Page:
The Cooper Institute

Founded in 1970 by the "Father of Aerobics"
Kenneth H. Cooper MD, MPH


Is Butter Back? Not so Fast!

Posted in
Eat better

Thursday, Jan 14, 2016

As you may already know, there are four types of dietary fat; saturated, monounsaturated, polyunsaturated, and hydrogenated (trans). Because of the longstanding relationship between dietary saturated/trans fats and cardiovascular disease (CVD), current guidelines from world-renowned groups like the the American Heart Association call for limiting saturated fat to less than 7% of total calories and keeping hydrogenated fat intake as low as possible.

In March of 2014, a controversial paper was published in the Annals of Internal Medicine.1 In a technique known as meta-analysis, this paper summarized 76 previously published studies which had examined the relationship between dietary fatty acid intake, circulating levels of fatty acids in the blood, and the subsequent risk of developing coronary heart disease. Surprisingly, the authors concluded that “current evidence does not clearly support cardiovascular guidelines that encourage high consumption of polyunsaturated fatty acids and low consumption of total saturated fats.” This conclusion ignited a firestorm in the scientific community, and the media chimed in with headlines like “Butter is Back!”

Almost immediately, it was determined that the authors had made errors in their manuscript; some scientists even went so far as to say that the paper should be retracted with accompanying press promotion in order to make the public aware of these errors. For example, the authors wrote that a study on omega-3 fats showed that they caused a slight increase in the risk of heart disease, when the study had actually shown a very significant decrease in the risk of heart disease. Another major flaw in the meta-analysis was that it did not address the critical issue of what people who reduced their intake of saturated fats consumed instead. For example, it is well-accepted that replacing dietary saturated fat with simple or highly refined carbohydrate yields no benefit in terms of future risk of CVD. On the other hand, there is growing evidence that replacing dietary saturated fat with polyunsaturated fat does result in a significantly reduced risk of CVD.2

To better answer the question of what happens when people replace dietary saturated fat with unsaturated fats and different types of carbohydrate in relationship to coronary heart disease risk, data from 84,628 women (Nurses’ Health Study) and 42,908 men (Health Professionals Follow-up Study) were tracked over a period of ~27 years3. All subjects were apparently healthy at baseline. A detailed dietary questionnaire was used at baseline, then every 4 years thereafter. During the follow-up period, 7667 cases of coronary heart disease (CHD) occurred. A higher intake of polyunsaturated fats and carbohydrates from whole grains was associated with a significantly decreased risk of CHD. Conversely, a high carbohydrate intake from refined starches and added sugars was associated with a significantly increased risk of CHD. Of major importance, the data showed that replacing 5% of total energy intake from saturated fats with an equivalent number of calories from polyunsaturated fats, monounsaturated fats, or whole grains was associated with a significant decrease in risk of CHD. Conversely, replacing 5% of total energy intake from saturated fats with an equivalent number of calories from highly refined starches and added sugars did not affect CHD risk. These data are summarized below in Figure 1.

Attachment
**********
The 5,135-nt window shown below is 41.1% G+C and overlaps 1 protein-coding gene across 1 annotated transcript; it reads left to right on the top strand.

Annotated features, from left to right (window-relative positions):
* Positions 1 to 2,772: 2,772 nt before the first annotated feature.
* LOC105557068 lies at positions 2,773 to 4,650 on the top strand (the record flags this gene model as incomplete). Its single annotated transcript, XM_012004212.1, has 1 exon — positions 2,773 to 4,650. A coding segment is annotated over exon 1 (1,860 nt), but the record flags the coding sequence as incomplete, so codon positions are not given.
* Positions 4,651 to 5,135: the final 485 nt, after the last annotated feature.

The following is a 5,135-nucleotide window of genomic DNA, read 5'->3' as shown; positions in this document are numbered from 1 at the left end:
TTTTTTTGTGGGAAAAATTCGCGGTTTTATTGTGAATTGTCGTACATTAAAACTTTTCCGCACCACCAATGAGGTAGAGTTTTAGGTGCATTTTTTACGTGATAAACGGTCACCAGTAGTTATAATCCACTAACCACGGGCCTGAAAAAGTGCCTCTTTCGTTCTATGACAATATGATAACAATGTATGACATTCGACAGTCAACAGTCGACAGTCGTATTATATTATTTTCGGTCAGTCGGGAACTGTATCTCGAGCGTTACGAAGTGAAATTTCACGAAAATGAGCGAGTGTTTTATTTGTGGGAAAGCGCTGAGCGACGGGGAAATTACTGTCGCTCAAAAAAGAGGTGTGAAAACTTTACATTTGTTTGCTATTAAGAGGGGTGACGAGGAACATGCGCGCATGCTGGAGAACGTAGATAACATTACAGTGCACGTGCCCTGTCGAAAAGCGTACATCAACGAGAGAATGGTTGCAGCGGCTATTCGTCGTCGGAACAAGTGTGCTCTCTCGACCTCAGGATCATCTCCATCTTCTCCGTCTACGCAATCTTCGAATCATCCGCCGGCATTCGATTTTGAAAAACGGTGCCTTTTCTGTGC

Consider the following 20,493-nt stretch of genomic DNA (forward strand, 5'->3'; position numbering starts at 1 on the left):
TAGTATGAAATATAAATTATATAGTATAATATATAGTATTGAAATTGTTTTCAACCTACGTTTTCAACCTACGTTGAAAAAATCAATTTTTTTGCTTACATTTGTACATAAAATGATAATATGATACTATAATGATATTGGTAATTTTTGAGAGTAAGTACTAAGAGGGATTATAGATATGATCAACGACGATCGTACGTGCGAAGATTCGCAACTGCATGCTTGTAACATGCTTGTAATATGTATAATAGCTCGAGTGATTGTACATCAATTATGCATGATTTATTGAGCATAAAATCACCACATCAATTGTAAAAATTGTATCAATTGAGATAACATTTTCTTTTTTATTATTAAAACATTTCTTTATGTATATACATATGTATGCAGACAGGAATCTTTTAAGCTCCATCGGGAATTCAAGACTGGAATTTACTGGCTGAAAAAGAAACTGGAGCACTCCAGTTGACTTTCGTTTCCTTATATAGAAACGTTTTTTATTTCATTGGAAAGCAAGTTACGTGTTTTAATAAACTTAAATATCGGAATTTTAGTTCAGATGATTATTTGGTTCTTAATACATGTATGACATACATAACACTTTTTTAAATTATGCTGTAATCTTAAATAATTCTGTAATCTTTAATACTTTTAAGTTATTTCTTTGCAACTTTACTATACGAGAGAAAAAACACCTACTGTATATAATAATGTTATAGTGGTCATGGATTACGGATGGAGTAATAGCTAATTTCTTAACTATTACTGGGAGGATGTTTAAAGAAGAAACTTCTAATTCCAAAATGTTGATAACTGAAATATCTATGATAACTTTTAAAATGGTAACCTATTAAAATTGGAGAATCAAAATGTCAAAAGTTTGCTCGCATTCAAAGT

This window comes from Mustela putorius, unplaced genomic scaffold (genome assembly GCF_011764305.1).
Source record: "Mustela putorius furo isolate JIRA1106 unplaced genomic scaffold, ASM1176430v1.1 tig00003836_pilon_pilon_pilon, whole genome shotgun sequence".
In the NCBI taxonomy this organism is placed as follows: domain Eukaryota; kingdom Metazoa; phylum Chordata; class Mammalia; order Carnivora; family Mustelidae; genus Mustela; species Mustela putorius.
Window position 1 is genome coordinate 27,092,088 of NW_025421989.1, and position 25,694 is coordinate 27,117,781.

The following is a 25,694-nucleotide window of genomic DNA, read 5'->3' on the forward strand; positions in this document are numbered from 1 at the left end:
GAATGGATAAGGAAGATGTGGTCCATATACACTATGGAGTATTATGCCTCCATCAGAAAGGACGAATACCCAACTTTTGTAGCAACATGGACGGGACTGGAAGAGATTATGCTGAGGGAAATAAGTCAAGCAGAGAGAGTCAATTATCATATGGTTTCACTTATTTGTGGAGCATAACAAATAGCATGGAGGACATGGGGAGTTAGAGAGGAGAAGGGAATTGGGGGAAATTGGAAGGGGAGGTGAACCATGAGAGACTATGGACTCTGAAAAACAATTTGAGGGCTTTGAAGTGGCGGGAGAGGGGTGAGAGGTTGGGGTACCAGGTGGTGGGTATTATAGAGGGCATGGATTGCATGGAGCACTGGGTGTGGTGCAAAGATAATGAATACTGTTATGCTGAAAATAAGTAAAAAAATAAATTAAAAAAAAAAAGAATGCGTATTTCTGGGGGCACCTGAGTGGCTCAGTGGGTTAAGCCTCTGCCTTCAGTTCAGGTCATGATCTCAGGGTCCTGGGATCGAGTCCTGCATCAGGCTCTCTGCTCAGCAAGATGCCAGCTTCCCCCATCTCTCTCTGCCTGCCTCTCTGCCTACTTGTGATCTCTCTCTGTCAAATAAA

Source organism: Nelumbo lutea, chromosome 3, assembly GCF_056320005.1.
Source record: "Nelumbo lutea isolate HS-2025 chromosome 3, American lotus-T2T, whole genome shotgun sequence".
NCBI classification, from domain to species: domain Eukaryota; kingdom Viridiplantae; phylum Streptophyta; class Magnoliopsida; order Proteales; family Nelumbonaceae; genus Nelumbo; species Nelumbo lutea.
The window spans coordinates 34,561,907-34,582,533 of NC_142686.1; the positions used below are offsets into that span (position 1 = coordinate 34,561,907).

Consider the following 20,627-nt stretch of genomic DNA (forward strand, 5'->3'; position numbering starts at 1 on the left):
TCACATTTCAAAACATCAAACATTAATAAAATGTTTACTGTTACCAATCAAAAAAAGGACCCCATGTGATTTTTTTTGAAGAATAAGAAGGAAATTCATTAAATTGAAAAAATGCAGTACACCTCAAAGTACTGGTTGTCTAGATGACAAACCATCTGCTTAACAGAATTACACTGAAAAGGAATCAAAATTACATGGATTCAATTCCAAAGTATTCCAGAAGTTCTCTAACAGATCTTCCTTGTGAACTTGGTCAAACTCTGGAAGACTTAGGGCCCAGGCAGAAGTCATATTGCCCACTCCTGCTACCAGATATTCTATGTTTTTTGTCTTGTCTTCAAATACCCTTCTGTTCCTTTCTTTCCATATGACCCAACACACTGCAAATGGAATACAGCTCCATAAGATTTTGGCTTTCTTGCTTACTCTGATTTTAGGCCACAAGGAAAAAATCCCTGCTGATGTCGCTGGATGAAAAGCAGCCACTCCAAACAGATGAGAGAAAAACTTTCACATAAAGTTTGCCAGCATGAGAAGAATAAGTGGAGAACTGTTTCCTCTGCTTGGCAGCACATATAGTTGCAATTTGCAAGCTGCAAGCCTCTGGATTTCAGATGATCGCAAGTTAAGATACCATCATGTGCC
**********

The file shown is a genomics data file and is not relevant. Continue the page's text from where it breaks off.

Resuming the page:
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1) Chowdhury, R., et al. 2014. Association of dietary, circulating, and supplement fatty acids with coronary risk: a systematic review and meta-analysis. Ann Intern Med.160(6):398-406.

2) Jakobsen, J., et al. 2009. Major types of dietary fat and risk of coronary heart disease: a pooled analysis of 11 cohort studies. Am J Clin Nutr. 89(5):1425-1432

3) Li, Y., et al. 2015. Saturated fats compared with unsaturated fats and sources of carbohydrates in relation to risk of coronary heart disease: a prospective cohort study. J Am Coll Cardiol. 66(14):1538-1548.